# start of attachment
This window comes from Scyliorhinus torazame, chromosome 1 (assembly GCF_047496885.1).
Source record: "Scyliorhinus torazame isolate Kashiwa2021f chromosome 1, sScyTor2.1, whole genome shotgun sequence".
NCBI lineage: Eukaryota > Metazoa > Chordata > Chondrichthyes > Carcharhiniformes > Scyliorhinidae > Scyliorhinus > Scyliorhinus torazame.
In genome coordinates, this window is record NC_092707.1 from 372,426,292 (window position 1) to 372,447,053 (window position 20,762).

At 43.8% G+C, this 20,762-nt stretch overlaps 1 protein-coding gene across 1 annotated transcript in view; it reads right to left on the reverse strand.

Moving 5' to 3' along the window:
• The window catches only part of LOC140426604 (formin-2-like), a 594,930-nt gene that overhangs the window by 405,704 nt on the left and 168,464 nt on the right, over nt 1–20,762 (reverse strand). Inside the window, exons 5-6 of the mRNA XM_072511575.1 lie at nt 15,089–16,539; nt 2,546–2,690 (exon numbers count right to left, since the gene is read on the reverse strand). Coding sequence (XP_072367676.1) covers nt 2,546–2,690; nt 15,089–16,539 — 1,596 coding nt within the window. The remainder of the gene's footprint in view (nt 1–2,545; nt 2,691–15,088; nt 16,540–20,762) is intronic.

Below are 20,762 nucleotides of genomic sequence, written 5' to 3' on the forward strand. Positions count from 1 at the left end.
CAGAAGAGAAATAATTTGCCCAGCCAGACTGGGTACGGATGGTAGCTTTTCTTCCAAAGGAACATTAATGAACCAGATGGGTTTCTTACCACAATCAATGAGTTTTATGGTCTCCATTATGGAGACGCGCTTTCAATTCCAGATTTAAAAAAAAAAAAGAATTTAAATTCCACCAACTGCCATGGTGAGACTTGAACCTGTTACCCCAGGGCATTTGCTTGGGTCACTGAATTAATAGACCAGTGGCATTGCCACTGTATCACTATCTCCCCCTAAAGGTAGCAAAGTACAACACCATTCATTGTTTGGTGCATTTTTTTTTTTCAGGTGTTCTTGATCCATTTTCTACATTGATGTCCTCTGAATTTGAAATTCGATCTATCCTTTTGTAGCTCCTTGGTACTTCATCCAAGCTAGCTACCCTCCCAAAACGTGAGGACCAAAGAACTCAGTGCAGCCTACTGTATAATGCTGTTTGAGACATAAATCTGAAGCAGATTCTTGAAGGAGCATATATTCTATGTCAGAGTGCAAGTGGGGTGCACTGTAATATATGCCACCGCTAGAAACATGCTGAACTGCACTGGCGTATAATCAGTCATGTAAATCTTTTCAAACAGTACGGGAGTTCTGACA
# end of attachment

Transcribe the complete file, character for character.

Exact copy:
This window comes from Scyliorhinus torazame, chromosome 1 (assembly GCF_047496885.1).
Source record: "Scyliorhinus torazame isolate Kashiwa2021f chromosome 1, sScyTor2.1, whole genome shotgun sequence".
NCBI lineage: Eukaryota > Metazoa > Chordata > Chondrichthyes > Carcharhiniformes > Scyliorhinidae > Scyliorhinus > Scyliorhinus torazame.
In genome coordinates, this window is record NC_092707.1 from 372,426,292 (window position 1) to 372,447,053 (window position 20,762).

At 43.8% G+C, this 20,762-nt stretch overlaps 1 protein-coding gene across 1 annotated transcript in view; it reads right to left on the reverse strand.

Moving 5' to 3' along the window:
• The window catches only part of LOC140426604 (formin-2-like), a 594,930-nt gene that overhangs the window by 405,704 nt on the left and 168,464 nt on the right, over nt 1–20,762 (reverse strand). Inside the window, exons 5-6 of the mRNA XM_072511575.1 lie at nt 15,089–16,539; nt 2,546–2,690 (exon numbers count right to left, since the gene is read on the reverse strand). Coding sequence (XP_072367676.1) covers nt 2,546–2,690; nt 15,089–16,539 — 1,596 coding nt within the window. The remainder of the gene's footprint in view (nt 1–2,545; nt 2,691–15,088; nt 16,540–20,762) is intronic.

Below are 20,762 nucleotides of genomic sequence, written 5' to 3' on the forward strand. Positions count from 1 at the left end.
CAGAAGAGAAATAATTTGCCCAGCCAGACTGGGTACGGATGGTAGCTTTTCTTCCAAAGGAACATTAATGAACCAGATGGGTTTCTTACCACAATCAATGAGTTTTATGGTCTCCATTATGGAGACGCGCTTTCAATTCCAGATTTAAAAAAAAAAAAGAATTTAAATTCCACCAACTGCCATGGTGAGACTTGAACCTGTTACCCCAGGGCATTTGCTTGGGTCACTGAATTAATAGACCAGTGGCATTGCCACTGTATCACTATCTCCCCCTAAAGGTAGCAAAGTACAACACCATTCATTGTTTGGTGCATTTTTTTTTTTCAGGTGTTCTTGATCCATTTTCTACATTGATGTCCTCTGAATTTGAAATTCGATCTATCCTTTTGTAGCTCCTTGGTACTTCATCCAAGCTAGCTACCCTCCCAAAACGTGAGGACCAAAGAACTCAGTGCAGCCTACTGTATAATGCTGTTTGAGACATAAATCTGAAGCAGATTCTTGAAGGAGCATATATTCTATGTCAGAGTGCAAGTGGGGTGCACTGTAATATATGCCACCGCTAGAAACATGCTGAACTGCACTGGCGTATAATCAGTCATGTAAATCTTTTCAAACAGTACGGGAGTTCTGACA